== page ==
On Feb. 10, 2016, Governor Phil Bryant proclaimed April to be Confederate History Month in his state of Mississippi. April was chosen because April 25 is Confederate Memorial Day, a holiday that is still celebrated in some Southern communities. Circumstances surrounding this proclamation are curious, as it was done very quietly and only made public once the Mississippi chapter of Sons of Confederate Veterans posted it on their website and Facebook page.
The proclamation makes the claim that “it is important for all Americans to reflect upon our nation’s past, gain insight from our mistakes and successes, and to come to a full understanding that the lessons learned yesterday and today will carry us through tomorrow.”
At first, this intention sounds agreeabl, even noble, but if this were the sole intention of the decision, the month could have easily been labeled Civil War History Month. Confederate History Month carries certain connotations, which the governor was certainly aware of when he signed the commission.
Invoking the Confederacy recalls a period in our nation’s history when 11 states seceded from the Union and fought to maintain the inhumane practice slavery.
Another controversy surrounding the proper way to remember the Confederacy and its impact on American history occured this past summer, when the South Carolina state legislature voted to remove the Confederate flag from atop its statehouse. While some South Carolinians argued that the flag was an integral part of their state history, others argued its presence above the capitol was a symbol of racism. The legislature ultimately deemed it best to remove the flag after the tragic shooting of nine churchgoers in Charleston.
The proclamation given by Bryant prompts us to consider the line between remembering unsavory moments of our history and glorifying those times. Though remembering all aspects of our nation’s history is important, we must remember them in a way that clearly illustrates their perversity, so that no one mistakes our past wrongdoings as acceptable.
The Civil War was a dark time in our history, with brothers fighting one another and families torn apart by the atrocities of war.
We must never forget why we fought. We must continue to not only condemn the practice of slavery but also racial discrimination in all forms, both explicit and implicit.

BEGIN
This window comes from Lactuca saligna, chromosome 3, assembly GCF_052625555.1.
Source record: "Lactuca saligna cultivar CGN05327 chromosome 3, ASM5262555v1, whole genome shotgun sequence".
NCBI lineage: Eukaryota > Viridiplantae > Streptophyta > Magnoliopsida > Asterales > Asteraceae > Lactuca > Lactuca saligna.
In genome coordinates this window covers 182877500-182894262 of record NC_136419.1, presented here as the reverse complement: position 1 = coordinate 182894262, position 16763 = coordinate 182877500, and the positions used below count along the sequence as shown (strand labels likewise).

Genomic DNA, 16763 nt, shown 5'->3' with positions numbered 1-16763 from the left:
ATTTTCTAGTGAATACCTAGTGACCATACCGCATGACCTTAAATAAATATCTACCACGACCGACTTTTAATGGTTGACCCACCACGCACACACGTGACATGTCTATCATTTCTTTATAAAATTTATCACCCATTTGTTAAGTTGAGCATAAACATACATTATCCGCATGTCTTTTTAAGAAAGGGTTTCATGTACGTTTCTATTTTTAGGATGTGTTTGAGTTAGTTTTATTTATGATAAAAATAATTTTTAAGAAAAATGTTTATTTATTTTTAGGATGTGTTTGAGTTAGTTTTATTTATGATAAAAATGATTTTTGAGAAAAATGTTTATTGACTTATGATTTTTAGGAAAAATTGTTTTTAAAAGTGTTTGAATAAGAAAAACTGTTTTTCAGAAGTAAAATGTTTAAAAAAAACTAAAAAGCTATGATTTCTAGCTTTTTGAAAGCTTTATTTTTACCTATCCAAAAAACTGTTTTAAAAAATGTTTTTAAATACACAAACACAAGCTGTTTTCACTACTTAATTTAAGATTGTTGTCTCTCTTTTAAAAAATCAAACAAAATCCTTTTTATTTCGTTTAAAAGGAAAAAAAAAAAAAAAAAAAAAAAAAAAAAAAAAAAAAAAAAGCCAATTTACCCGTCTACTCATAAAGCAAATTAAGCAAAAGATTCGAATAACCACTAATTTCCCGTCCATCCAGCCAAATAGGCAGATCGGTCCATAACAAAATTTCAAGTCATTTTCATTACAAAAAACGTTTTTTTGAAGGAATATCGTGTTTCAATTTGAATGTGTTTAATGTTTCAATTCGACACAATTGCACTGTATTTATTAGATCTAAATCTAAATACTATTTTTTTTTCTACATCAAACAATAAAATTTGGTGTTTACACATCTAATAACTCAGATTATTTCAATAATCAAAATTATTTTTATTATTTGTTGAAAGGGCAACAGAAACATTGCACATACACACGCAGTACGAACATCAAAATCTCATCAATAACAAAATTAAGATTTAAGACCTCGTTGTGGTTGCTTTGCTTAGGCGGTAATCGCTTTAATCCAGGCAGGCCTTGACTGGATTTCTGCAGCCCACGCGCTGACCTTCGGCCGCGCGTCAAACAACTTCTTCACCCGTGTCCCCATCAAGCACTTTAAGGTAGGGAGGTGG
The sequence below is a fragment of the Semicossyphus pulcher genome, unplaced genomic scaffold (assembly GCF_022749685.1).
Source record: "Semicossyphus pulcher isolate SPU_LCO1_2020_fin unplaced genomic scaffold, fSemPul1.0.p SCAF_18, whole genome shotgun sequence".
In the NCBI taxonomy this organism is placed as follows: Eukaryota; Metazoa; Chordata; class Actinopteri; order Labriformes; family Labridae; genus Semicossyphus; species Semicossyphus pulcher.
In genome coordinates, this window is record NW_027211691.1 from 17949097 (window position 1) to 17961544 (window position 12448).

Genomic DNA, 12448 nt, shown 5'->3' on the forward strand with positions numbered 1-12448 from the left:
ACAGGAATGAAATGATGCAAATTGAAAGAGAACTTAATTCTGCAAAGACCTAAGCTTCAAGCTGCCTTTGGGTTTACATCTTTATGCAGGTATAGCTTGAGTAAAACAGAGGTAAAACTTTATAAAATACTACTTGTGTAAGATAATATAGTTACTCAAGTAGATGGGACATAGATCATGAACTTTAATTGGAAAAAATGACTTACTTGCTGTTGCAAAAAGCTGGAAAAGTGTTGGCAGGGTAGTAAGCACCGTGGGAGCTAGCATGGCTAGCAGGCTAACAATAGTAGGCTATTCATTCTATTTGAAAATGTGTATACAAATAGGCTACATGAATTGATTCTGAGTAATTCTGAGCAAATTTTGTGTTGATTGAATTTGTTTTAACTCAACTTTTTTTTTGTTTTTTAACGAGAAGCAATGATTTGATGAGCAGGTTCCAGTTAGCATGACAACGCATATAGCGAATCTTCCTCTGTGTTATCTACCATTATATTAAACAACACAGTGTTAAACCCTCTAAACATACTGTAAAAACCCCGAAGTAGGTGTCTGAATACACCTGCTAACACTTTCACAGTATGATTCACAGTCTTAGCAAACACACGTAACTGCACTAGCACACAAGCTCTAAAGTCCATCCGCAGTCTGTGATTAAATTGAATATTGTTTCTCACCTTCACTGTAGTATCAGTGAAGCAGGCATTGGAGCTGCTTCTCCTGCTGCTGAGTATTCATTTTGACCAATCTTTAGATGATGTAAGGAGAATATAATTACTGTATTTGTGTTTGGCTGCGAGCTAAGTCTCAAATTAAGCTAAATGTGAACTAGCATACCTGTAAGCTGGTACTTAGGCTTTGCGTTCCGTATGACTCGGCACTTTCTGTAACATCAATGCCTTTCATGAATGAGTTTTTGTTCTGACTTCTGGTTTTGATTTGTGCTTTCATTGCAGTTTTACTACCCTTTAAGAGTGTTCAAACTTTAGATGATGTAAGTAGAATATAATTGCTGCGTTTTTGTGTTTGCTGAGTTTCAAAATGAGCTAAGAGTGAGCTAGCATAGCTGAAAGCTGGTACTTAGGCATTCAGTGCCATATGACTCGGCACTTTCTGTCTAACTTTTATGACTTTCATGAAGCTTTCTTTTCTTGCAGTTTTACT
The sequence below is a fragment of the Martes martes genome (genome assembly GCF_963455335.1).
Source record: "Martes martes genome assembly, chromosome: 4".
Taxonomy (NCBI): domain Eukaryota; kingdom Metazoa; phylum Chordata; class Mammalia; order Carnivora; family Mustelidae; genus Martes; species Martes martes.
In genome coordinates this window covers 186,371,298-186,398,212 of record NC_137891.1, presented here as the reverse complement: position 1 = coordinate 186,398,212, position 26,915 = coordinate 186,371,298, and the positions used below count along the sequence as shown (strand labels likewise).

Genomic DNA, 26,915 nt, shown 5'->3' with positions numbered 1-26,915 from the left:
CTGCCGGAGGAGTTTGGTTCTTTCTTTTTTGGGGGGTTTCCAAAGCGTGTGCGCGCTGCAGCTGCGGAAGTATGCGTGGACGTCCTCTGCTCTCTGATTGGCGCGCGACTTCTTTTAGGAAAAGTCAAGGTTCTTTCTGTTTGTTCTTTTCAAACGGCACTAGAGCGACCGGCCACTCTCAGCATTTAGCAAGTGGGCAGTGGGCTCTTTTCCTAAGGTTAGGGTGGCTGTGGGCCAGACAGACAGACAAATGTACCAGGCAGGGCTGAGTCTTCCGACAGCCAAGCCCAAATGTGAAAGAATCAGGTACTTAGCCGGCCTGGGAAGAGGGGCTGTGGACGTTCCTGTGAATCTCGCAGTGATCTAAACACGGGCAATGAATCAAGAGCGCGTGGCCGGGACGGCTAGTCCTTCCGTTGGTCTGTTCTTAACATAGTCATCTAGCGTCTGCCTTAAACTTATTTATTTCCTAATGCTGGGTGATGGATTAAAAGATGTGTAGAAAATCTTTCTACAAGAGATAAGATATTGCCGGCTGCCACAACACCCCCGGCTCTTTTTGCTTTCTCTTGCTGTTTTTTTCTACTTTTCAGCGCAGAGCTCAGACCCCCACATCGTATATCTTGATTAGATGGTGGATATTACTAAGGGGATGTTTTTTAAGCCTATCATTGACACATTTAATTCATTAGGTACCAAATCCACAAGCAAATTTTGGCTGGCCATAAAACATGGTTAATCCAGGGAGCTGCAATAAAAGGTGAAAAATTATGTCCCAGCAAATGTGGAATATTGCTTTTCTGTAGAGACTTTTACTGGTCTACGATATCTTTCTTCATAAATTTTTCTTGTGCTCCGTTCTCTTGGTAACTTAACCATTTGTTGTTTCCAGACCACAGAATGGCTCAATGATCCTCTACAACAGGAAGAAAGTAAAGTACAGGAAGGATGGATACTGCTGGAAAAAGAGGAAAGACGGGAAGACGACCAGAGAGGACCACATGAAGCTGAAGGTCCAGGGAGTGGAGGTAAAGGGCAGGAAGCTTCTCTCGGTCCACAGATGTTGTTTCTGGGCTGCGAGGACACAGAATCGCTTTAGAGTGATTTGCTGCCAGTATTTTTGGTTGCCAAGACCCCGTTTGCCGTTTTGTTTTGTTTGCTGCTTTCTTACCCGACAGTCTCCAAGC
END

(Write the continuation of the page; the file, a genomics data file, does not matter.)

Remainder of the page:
Recently, I got into an argument on Facebook over a video a schoolmate shared of a young black man who was beaten and thrown to the ground by four white police officers. Ultimately, though he was originally stoped for jay-walking, he was charged with resisting arrest. My schoolmate blamed the man for being noncompliant with the police, but I argued that I would have behaved similarly if beaten for crossing the street improperly.
Given how commplace instances such as the arrest displayed in the video have become, it is clear that we have work to do as a nation. We fought our neighbors to end the practice of slavery. Over one million Americans died in this conflict, and their deeds and memories should be preserved at all means. However, their deaths will have been in vain if we continue to treat each other as unequal. Black or white, immigrant or Native American, gay or straight, we are all Americans.
Governor Bryant’s declaration of the month of April as Confederate History Month will most likely be seen as a slap in the face to the African-American community, who continue to struggle for the equality they fought and died for in the Civil War.
Though both the Union and the Confederacy deserve remembrance, we cannot afford to toe the line between remembrance and glorification. The Confederacy was wrong and Black Lives Matter.
Jacob Vincent ’17 (email@example.com) is from Bettendorf, Iowa. He majors in mathematics and political science.